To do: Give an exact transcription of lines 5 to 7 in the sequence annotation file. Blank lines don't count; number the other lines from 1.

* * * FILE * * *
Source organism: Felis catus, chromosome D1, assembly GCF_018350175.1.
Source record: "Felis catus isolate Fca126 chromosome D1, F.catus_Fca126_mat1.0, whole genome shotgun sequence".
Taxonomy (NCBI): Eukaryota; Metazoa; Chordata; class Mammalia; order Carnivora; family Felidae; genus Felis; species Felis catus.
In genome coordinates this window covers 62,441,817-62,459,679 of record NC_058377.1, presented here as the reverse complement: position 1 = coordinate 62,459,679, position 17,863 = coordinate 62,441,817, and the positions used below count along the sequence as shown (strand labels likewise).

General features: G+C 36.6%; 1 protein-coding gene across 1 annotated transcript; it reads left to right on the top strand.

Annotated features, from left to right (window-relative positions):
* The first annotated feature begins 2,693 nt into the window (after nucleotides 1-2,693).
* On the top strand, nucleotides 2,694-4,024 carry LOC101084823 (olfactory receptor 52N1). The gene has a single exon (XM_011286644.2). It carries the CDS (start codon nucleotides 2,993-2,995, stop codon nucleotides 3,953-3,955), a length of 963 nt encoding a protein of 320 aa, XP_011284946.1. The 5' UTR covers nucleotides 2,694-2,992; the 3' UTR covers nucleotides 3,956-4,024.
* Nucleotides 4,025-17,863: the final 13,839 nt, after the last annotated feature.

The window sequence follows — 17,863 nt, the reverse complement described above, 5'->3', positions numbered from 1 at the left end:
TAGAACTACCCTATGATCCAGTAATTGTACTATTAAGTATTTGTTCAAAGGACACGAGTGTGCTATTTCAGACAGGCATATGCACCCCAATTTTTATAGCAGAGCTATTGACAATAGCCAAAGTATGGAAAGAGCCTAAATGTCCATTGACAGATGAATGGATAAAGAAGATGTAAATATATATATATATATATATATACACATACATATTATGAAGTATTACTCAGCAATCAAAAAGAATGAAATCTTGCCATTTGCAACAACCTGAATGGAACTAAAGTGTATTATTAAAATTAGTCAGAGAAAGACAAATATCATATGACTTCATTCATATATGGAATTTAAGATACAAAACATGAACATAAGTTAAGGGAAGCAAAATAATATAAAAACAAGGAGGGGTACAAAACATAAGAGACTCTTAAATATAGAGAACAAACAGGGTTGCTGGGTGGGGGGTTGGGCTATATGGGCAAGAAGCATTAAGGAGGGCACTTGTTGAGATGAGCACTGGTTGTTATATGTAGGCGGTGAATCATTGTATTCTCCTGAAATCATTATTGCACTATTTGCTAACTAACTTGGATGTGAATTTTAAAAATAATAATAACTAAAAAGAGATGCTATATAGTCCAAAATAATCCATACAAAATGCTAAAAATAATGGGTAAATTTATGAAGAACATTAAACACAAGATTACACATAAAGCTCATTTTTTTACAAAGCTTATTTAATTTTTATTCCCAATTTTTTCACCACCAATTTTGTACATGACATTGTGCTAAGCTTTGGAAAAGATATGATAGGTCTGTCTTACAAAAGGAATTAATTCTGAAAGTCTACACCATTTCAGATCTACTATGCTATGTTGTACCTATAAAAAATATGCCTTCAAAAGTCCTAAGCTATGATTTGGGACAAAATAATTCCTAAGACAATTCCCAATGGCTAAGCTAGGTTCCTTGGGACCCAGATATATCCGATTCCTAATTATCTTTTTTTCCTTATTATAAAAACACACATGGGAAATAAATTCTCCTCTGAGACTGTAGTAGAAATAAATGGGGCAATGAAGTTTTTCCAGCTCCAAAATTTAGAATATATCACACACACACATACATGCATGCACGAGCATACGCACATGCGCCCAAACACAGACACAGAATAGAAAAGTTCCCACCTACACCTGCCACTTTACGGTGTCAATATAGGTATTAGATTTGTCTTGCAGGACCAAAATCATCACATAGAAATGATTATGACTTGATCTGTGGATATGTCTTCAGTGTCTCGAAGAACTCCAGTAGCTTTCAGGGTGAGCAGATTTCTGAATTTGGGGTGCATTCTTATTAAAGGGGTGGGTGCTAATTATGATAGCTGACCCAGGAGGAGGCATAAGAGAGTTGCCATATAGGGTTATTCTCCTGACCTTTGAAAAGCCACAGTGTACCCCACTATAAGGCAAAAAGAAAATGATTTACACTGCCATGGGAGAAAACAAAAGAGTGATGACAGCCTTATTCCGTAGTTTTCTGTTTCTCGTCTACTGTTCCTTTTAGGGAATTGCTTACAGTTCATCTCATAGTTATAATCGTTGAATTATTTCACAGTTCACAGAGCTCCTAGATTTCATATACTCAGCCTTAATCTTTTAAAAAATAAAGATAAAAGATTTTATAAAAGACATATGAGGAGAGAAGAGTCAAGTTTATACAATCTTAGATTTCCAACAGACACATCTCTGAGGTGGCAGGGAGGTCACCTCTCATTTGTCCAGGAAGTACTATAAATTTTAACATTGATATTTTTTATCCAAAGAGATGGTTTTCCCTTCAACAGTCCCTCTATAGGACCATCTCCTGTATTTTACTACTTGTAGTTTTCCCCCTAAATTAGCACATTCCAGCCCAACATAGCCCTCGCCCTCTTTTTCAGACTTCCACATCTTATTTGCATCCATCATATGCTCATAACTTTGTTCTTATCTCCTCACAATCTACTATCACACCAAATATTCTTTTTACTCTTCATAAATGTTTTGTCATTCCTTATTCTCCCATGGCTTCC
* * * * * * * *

General features: G+C 36.6%; 1 protein-coding gene across 1 annotated transcript; it reads left to right on the top strand.

Annotated features, from left to right (window-relative positions):
* The first annotated feature begins 2,693 nt into the window (after nucleotides 1-2,693).